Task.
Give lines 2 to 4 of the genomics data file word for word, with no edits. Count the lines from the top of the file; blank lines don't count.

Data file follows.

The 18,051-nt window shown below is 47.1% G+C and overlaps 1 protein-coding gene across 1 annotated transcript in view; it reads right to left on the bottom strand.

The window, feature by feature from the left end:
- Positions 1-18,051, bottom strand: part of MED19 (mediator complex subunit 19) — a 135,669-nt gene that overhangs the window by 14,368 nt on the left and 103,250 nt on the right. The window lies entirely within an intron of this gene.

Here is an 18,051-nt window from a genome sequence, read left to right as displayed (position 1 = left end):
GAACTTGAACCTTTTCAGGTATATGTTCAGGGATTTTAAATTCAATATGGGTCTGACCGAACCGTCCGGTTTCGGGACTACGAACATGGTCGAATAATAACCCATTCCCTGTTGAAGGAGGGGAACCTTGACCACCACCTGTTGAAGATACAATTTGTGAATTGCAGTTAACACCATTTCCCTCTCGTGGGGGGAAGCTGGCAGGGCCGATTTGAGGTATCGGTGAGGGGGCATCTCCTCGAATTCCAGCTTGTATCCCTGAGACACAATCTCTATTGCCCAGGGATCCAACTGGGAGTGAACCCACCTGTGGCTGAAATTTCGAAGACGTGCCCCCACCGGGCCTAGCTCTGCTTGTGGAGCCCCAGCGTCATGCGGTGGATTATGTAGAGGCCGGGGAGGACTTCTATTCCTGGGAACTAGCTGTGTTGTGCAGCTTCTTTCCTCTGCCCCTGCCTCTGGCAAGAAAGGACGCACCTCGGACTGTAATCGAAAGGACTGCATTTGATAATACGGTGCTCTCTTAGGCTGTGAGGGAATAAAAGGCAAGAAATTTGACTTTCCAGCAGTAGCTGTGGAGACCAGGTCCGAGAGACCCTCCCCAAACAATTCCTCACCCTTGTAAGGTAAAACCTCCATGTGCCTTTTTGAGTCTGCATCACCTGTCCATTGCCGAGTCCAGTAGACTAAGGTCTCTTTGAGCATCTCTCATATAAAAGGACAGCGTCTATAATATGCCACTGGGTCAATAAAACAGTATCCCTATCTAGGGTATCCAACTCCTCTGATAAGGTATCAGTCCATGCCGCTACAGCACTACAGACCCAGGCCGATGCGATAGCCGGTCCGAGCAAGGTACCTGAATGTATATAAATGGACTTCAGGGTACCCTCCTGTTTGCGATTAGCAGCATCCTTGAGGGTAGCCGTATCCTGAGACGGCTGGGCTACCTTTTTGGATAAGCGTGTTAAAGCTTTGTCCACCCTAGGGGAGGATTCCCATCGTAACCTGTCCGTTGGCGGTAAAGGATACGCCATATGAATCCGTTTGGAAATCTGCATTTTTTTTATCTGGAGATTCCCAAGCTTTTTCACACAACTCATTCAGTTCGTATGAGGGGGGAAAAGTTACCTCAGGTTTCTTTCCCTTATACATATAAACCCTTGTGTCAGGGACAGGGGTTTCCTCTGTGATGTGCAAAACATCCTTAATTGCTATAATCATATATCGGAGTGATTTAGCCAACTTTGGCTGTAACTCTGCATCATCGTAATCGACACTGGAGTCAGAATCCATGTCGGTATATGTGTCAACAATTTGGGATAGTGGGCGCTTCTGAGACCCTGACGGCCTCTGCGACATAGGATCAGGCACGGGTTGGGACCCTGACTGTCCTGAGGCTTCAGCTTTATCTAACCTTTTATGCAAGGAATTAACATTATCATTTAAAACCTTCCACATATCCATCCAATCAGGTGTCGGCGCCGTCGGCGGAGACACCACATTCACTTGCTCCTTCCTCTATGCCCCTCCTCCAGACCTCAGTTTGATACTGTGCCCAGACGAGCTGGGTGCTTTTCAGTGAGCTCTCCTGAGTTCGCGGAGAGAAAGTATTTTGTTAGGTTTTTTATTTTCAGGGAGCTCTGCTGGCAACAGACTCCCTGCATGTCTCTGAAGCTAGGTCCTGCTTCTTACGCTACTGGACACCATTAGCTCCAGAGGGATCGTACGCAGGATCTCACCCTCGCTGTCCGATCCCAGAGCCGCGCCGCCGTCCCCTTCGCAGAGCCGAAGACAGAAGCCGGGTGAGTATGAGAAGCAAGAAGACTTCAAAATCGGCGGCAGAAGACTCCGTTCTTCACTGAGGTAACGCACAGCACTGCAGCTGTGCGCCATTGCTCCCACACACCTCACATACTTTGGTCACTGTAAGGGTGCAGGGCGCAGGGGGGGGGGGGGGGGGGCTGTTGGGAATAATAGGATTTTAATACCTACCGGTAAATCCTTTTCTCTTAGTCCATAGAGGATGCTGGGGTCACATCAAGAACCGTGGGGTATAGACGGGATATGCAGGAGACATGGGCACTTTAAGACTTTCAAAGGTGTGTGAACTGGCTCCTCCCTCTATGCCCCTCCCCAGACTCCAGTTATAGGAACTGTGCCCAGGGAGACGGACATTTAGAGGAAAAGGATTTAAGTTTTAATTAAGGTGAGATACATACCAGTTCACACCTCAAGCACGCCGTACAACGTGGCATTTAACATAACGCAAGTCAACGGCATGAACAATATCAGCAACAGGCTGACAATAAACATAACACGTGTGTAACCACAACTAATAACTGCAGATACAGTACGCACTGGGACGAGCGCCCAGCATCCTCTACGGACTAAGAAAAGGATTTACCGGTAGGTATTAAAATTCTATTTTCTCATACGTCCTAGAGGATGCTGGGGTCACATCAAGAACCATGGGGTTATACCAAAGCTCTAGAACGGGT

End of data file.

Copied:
The window, feature by feature from the left end:
- Positions 1-18,051, bottom strand: part of MED19 (mediator complex subunit 19) — a 135,669-nt gene that overhangs the window by 14,368 nt on the left and 103,250 nt on the right. The window lies entirely within an intron of this gene.

Here is an 18,051-nt window from a genome sequence, read left to right as displayed (position 1 = left end):